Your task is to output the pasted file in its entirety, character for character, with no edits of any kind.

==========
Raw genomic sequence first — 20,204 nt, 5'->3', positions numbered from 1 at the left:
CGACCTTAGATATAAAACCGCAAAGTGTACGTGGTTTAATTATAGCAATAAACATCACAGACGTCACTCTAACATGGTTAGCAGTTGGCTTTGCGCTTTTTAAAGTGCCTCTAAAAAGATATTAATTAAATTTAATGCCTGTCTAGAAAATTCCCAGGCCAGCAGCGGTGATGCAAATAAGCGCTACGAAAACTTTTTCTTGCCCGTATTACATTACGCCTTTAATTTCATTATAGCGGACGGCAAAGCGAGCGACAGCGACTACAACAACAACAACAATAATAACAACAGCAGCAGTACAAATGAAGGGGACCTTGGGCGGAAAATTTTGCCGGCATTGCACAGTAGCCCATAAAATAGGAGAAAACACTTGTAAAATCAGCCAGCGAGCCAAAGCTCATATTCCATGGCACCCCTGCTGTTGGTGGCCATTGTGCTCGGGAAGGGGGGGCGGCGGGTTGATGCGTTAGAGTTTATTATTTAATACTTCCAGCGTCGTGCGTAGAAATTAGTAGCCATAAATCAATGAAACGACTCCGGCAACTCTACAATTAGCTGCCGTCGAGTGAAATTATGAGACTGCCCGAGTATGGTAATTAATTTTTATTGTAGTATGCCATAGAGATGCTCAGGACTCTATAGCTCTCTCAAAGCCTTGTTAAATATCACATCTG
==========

Raw genomic sequence first — 20,204 nt, 5'->3', positions numbered from 1 at the left:
CGACCTTAGATATAAAACCGCAAAGTGTACGTGGTTTAATTATAGCAATAAACATCACAGACGTCACTCTAACATGGTTAGCAGTTGGCTTTGCGCTTTTTAAAGTGCCTCTAAAAAGATATTAATTAAATTTAATGCCTGTCTAGAAAATTCCCAGGCCAGCAGCGGTGATGCAAATAAGCGCTACGAAAACTTTTTCTTGCCCGTATTACATTACGCCTTTAATTTCATTATAGCGGACGGCAAAGCGAGCGACAGCGACTACAACAACAACAACAATAATAACAACAGCAGCAGTACAAATGAAGGGGACCTTGGGCGGAAAATTTTGCCGGCATTGCACAGTAGCCCATAAAATAGGAGAAAACACTTGTAAAATCAGCCAGCGAGCCAAAGCTCATATTCCATGGCACCCCTGCTGTTGGTGGCCATTGTGCTCGGGAAGGGGGGGCGGCGGGTTGATGCGTTAGAGTTTATTATTTAATACTTCCAGCGTCGTGCGTAGAAATTAGTAGCCATAAATCAATGAAACGACTCCGGCAACTCTACAATTAGCTGCCGTCGAGTGAAATTATGAGACTGCCCGAGTATGGTAATTAATTTTTATTGTAGTATGCCATAGAGATGCTCAGGACTCTATAGCTCTCTCAAAGCCTTGTTAAATATCACATCTG